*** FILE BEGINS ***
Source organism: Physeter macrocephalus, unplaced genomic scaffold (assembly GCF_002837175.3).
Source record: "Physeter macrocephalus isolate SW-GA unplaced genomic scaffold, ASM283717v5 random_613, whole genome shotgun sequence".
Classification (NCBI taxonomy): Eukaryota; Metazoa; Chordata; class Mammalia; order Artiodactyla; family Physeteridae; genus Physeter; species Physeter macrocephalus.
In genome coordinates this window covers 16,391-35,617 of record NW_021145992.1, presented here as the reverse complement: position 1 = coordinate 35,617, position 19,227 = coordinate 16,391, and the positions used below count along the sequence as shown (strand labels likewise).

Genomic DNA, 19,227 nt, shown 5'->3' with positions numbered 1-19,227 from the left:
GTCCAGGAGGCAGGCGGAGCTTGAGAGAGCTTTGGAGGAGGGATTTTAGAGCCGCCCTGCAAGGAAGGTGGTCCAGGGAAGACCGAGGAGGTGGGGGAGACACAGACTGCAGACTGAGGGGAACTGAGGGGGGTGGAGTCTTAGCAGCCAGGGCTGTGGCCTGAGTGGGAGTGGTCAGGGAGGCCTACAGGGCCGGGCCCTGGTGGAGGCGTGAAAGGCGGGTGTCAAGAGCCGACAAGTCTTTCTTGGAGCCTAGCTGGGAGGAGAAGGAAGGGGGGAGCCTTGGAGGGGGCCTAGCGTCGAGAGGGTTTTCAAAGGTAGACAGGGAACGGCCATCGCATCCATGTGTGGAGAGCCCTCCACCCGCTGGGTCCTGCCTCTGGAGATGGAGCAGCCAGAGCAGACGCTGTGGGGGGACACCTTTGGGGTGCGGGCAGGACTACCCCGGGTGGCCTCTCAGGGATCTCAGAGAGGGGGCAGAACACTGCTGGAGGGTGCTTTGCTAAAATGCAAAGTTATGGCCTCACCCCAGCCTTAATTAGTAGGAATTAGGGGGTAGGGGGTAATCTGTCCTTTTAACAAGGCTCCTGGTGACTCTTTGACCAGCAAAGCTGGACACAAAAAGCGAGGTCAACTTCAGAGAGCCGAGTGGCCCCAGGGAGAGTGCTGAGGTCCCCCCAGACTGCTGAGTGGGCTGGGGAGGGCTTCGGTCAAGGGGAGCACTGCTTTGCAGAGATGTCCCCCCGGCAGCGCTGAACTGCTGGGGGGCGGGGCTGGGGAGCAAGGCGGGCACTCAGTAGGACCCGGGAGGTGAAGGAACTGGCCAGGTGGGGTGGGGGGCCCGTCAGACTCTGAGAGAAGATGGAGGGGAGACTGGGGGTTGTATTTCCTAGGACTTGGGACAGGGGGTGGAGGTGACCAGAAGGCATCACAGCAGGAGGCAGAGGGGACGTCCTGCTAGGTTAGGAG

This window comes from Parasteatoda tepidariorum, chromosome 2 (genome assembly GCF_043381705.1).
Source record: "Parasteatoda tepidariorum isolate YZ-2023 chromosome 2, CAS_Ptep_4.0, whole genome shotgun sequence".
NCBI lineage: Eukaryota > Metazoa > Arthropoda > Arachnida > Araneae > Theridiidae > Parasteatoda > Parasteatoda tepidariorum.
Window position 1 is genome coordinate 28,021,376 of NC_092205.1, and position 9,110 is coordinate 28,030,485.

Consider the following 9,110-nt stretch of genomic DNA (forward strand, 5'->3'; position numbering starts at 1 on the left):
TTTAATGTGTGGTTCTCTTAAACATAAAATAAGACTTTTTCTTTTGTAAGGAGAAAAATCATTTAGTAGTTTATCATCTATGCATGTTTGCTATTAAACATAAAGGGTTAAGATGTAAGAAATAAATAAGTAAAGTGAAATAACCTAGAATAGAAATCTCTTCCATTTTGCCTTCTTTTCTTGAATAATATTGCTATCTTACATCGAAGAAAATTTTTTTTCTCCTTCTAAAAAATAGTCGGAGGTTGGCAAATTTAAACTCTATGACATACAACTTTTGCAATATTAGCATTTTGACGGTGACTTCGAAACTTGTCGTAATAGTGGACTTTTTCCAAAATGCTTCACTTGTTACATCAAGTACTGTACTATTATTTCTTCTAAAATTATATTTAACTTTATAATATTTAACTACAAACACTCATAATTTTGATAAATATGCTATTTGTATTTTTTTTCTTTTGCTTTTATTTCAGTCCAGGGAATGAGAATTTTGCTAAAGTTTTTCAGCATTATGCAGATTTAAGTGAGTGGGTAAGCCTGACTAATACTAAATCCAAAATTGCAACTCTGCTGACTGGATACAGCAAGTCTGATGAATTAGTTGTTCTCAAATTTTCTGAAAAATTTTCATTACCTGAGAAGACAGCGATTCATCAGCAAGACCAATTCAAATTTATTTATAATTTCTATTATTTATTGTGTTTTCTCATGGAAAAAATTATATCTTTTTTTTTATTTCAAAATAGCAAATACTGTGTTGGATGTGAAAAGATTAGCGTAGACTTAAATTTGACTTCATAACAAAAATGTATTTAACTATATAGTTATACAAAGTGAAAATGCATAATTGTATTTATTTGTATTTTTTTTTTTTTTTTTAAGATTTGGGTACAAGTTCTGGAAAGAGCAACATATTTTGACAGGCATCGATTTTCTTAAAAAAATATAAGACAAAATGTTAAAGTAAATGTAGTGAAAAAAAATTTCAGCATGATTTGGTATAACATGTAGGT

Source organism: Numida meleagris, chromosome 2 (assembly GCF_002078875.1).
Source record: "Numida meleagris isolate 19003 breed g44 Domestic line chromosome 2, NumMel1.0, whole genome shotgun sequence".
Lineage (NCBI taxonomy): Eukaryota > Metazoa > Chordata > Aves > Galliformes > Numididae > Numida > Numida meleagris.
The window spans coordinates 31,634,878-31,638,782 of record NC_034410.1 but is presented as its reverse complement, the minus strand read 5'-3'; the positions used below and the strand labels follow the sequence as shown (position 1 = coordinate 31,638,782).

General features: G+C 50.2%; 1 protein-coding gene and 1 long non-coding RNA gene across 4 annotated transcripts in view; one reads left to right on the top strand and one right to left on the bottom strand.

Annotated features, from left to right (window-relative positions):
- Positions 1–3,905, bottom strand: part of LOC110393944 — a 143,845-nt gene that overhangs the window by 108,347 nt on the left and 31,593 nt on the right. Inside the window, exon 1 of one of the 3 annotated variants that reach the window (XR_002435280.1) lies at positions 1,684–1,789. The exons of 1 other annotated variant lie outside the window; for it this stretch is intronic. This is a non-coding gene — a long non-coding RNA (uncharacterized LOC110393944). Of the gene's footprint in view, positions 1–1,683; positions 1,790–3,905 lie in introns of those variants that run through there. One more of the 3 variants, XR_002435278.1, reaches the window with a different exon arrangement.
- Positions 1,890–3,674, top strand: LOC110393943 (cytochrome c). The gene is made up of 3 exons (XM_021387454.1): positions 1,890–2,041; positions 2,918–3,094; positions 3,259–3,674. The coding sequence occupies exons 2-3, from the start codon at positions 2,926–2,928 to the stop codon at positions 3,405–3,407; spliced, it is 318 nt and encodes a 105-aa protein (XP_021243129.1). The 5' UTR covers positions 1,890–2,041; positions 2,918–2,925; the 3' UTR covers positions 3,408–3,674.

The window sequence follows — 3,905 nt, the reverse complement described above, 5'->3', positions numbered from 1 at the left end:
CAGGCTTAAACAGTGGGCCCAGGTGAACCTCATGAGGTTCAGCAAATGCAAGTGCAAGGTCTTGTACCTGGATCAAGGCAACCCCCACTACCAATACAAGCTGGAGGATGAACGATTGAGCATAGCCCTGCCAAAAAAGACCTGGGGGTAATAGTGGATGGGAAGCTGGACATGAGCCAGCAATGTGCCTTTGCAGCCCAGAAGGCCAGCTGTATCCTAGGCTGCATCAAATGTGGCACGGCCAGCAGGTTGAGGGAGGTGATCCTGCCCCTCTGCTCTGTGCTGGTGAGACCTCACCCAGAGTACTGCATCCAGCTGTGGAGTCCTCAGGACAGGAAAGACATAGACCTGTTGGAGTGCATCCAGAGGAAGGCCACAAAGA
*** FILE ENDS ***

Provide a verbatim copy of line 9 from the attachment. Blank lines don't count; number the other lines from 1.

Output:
NCBI lineage: Eukaryota > Metazoa > Arthropoda > Arachnida > Araneae > Theridiidae > Parasteatoda > Parasteatoda tepidariorum.